2019-07-29T17:58:12

There's nothing you can't get used to.

My notes from a book "Joy of Living" by Yongey Mingyur Ripoche

cover
  • p7 Every aspect of experience assumes a certain kind of brightness once you learn to laugh at yourself.
  • p11 Buddhism is not so much concerned with getting well as with recognizing that you are, right here, right now, as whole, as good, as essentially well as you could ever hope to be.
  • p15 Saljay Rinpoche, a gentle man with a low voice, he had an amazing ability to do or say exactly the right thing at exactly the right time. I'm sure some of you have spent time around people who had a similar kind of impact, people able to teach incredibly profound lessons without appearing to be teaching at all. Just the way they are is a lesson that lasts for the rest of your life.
  • p41 Although the Buddha taught that the brain is, indeed, the physical support for the mind, he was also careful to point out that the mind itself isn't something that can be seen, touched, or even defined by words. Just as the physical organ of the eye is not sight, and the physical organ of the ear is not hearing, the brain is not the mind.
  • p44 There's nothing you can't get used to.
  • p45 Confusion, I was taught, is the beginning of understanding, the first stage of letting go of the neuronal gossip that used to keep you chained to very specific ideas about who you are and what you're capable of.
  • p46 most people simply mistake the habitually formed, neuronally constructed image of themselves for who and what they really are.
  • p47 feeling of limitation, anxiety, fear, and so on are just so much neuronal gossip. They are, in essence, habits. And habits can be unlearned.
  • p47 "Those who have gone that way" are the people who have attained complete enlightenment - in other words, people whose minds have completely surpassed ordinary limitations that can be described in words.
  • p51 When you can't describe a powerful experience in words anymore, it's a sign of progress.
  • p52 The only difference between meditation and ordinary social interaction is that the friend you're gradually coming to know is yourself.
  • p59 tongpa means "empty", but only in the sense of something beyond our ability to perceive with our senses and our capacity to conceptualize.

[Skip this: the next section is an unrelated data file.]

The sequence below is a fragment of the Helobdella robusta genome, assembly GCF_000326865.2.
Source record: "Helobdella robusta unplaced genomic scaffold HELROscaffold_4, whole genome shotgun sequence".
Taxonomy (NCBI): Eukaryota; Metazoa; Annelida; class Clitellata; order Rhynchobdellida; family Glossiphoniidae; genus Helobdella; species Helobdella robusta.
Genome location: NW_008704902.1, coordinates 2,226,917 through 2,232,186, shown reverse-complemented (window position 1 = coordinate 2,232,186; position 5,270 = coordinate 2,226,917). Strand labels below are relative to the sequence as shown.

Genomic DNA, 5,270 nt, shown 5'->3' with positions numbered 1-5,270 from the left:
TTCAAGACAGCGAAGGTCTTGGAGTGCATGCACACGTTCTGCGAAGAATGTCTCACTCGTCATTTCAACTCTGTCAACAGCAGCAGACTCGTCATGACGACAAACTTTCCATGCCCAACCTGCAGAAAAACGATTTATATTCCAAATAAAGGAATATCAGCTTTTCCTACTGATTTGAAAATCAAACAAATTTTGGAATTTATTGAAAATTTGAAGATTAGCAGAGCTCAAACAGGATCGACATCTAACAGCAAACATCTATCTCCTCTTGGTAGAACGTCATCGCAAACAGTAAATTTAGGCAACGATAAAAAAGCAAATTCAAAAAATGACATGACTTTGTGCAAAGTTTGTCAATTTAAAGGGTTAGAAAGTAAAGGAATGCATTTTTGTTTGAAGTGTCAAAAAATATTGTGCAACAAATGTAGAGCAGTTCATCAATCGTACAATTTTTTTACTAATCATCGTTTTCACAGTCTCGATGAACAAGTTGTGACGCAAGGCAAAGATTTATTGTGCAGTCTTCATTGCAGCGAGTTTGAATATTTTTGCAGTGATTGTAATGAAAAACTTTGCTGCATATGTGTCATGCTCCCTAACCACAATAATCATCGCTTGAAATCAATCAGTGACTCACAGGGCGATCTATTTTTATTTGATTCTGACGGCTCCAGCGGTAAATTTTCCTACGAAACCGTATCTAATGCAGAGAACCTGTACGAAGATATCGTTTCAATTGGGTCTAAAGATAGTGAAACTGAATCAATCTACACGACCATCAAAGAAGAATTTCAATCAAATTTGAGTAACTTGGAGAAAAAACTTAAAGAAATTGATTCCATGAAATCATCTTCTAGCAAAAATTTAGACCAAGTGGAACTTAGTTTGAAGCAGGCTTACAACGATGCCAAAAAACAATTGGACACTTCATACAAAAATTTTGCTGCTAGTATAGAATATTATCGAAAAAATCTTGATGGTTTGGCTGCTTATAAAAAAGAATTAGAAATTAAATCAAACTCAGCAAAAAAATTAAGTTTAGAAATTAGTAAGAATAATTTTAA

• p99 If you think about the difficulty of trying to describe something that is essentially beyond description, you can probably understand something of the challenge the Buddha must have faced in trying to explain the nature of mind to his students - who were no doubt people just like ourselves, looking for clear-cut definitions that they could file away intellectually, making them feel momentarily, proud that they were smarter and more sensitive than the rest of the world.
  • p111 An abundance of material items provides such a variety of external distractions that people lose the connection to their inner lives.
  • p117 And as we become accustomed to distinguishing between "self" and "other", we lock ourselves into a dualistic mode of perception, drawing conceptual boundaries between our "self" and the rest of the world "out there", a world that seems so vast that we almost can't help but begin to think of ourselves as very small, limited, and vulnerable. We begin looking at other people, material objects, and so on as potential sources of happiness and unhappiness, and life becomes a struggle to get what we need in order to be happy before somebody else grabs it.
  • p118 Nirvana is a fundamentally objective state of mind: an acceptance of experience without judgements, which opens us to the potential for seeing solutions that may not be directly connected to our survival as individuals, but rather to the survival of all sentient being.
  • p118 We need to be touched; we need to be spoken to; we need the simple fact of our existence to be acknowledged.